Sunday, June 10, 2012

The Rot Thickens - Spain Accepts Massive EU Bailout

Spain has accepted a massive EU bailout of its banking sector by European finance ministers of an aid package of up to $125 billion.

Prime Minister Mariano Rajoy of Spain and members of his government are vigorously spinning this as 'aid to the banking sector' rather than a bailout, but a bailout is exactly what it is. While Spain has avoided the kind of austerity strictures forced on Ireland, Portugal and Greece, the money is not going to be given directly to the banks, as Spain wanted.Instead, it's going to be distributed to the FROB, the Spanish government agency responsible for regulating Spain's banks, as who previously handled a Spanish government funded bailout for Spanish banking giant Bankia. That means the Spanish government rather than the individual banks are going to be responsible for the debt, with will skyrocket to Greek levels, 110% of Spain's Gross Domestic Product.

Even worse, this is essentially a band-aid used to treat a bad case of gangrene. Spain's banking woes are due not only to a vastly inflated Euro-socialist public sector but to a huge bubble in property and construction. Not only are the full effect of the toxic loans and investments in Spain's real estate and construction sector throughout the eurozone still to be totaled up, but the debt is simply unsustainable given Spain's economy and more importantly, its demographics. There simply aren't going to be enough young Spanish workers to pay off the debt in the foreseeable future.

This, of course, gives rise to another question, examined in a great piece written in the Financial Times by Niall Ferguson and Nouriel Roubini.

Being pragmatists, Ferguson and Roubini focus on practical ways to preserve the eurozone. As they point out (and as you read in these pages previously), there is a real danger of bank runs because there is no system of insured deposits in European banks, massive amounts of currency have already left southerm Europe and EU countries like Denmark and Britain that don't use the euro are erecting firewalls to keep euro deposits and out of their banking systems.

Ferguson and Roubini also call for a EU-wide banking system with no ties to any sovereign EU country, and quite rightly point out that the rise of Hitler was presaged by a banking crisis in the 1930's. Here's the part they're missing.

The EU project has already done massive damage to democracy in its nation states and foisted what amounts to an unelected bureaucracy on them. The original way this was sold was as an economic union only, that would not impinge on the sovereignty of individual countries.It's morphed into something far different.

German Chancellor Angela Merkel has allowed herself to be pressured into agreeing to loading unsustainable debt on the German people she claims to represent without their consent and, if recent polls are to be believed, over their overwhelming opposition.Not only that, but if the sort of EU-wide banking system and the accompanying controls are set up by the EU's bureaucrats,they're going to be impossible to remove without exactly the major political upheaval the current agreement is designed to try and avoid.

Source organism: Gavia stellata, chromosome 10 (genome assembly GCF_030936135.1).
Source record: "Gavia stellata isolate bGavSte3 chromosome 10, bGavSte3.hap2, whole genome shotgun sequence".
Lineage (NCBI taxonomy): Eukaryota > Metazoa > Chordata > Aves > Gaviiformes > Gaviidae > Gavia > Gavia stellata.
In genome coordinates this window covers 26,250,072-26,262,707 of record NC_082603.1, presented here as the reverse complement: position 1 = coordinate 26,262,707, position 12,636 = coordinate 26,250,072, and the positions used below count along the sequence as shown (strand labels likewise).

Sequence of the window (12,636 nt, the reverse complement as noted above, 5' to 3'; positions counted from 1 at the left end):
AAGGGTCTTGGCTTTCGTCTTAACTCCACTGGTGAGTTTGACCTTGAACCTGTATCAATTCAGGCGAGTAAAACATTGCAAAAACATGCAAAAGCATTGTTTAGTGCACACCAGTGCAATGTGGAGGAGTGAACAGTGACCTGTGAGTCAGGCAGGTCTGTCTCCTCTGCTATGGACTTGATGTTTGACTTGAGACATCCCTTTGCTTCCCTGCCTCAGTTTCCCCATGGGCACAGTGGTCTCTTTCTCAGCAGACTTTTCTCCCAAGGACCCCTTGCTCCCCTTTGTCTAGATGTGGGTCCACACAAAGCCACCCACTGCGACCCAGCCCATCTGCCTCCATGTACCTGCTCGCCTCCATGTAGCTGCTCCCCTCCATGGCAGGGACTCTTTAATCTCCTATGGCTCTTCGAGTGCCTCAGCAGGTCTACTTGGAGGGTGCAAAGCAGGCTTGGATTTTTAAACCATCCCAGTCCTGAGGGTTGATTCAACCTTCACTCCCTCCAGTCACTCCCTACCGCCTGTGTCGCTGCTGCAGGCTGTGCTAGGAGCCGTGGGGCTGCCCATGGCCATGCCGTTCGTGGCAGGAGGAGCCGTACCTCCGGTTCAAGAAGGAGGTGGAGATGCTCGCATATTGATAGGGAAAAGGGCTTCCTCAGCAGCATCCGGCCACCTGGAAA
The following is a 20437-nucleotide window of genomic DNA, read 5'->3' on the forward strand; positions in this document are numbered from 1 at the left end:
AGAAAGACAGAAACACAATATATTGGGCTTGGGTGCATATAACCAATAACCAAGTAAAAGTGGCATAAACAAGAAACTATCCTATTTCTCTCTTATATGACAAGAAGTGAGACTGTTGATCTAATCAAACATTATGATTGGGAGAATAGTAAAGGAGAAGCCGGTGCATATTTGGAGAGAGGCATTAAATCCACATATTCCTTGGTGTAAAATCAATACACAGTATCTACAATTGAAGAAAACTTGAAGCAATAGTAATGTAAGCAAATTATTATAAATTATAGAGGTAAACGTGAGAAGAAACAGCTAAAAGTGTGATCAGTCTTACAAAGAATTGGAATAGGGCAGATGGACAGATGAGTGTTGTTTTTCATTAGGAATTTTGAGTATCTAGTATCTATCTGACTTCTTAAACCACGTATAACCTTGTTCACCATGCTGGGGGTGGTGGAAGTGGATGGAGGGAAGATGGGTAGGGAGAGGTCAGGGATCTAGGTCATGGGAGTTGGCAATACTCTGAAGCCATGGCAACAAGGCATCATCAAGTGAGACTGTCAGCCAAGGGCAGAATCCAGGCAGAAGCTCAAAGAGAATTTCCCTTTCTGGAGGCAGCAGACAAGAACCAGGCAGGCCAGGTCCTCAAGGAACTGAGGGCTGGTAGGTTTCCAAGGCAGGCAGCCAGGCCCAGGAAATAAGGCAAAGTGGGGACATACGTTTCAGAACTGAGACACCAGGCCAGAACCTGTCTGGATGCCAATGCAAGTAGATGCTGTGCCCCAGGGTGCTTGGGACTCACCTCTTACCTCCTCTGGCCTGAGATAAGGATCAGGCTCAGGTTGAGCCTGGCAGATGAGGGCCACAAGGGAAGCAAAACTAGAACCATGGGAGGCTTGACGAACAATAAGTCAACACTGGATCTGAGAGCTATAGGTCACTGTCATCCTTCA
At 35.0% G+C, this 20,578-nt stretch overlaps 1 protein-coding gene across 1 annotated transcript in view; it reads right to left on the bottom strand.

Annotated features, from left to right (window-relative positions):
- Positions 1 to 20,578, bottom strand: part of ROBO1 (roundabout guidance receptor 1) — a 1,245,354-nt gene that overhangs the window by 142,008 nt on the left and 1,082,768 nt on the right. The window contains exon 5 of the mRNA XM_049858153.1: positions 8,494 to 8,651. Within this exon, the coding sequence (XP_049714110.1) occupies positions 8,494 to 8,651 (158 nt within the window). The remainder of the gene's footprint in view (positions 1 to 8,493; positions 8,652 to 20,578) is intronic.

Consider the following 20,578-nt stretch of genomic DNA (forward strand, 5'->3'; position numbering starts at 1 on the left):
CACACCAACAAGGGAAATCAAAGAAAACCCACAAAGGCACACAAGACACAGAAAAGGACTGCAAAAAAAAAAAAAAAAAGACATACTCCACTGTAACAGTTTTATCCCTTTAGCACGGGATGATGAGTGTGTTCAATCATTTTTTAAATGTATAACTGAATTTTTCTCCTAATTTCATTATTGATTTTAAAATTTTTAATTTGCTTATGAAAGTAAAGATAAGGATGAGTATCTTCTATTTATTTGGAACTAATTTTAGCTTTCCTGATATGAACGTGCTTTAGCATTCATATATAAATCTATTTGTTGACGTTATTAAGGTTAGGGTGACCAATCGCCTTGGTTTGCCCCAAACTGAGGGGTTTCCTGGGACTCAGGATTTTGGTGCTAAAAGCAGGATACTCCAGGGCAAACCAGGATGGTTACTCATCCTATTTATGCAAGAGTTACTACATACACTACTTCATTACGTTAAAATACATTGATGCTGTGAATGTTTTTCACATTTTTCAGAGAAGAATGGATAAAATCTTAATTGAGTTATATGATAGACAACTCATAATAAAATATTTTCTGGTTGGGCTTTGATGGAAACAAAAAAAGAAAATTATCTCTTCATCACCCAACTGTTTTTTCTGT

The truth of the matter is that Germany has benefited from the EU because it has allowed them to price their exports in a cheaper currency. But it's not hard to see a populist demagogue seeking power on a platform of nationalism and repudiation of taxes and debt based on funding bailouts the Germans never agreed to in any sort of referendum in the first place.

As I mentioned before, there's also another factor involved. Now that Portugal, Ireland and Greece have already suffered under austerity programs in order to obtain their bailouts, is there any incentive to their continuing to do so now that they see Spain getting its bailout without them? And let's not even mention Italy, the next eurozone country likely to need one.

Chancellor Merkel at least had her gut level instincts in the right place when she was talking about the need for austerity, which basically meant curbs on the EU's bloated public sector spending. Having been hammered by the new socialist government of France and weighing the damage to Germany's export based economy, she's now decided to go with the flow and wearily acquiesce to 'growth' which is a socialist euphemism for even more government spending. And the centralization of the eurozone's banking system in order to recapitalize the debts of countries like Spain merely spreads the infection to the remaining members that still retain a degree of financial health.

This will not end well.


Anonymous said...

The Spanish bailout proposal seems to be its own beast: the usual pros and cons, but you clearly understand that. Although just before I stumbled onto a pretty neat article that seems to summarize the whole situation quite well ( In any event, I’m curious to see where this whole thing goes. Fingers crossed for the EU.

Old School said...

Hopefully this will spell the beginning of the end of the EU 'project'.

Italian Girl said...

That would certainly be a pleasant side effect. But the economic chaos it would lead to would be awful. Have you thought about that Old School?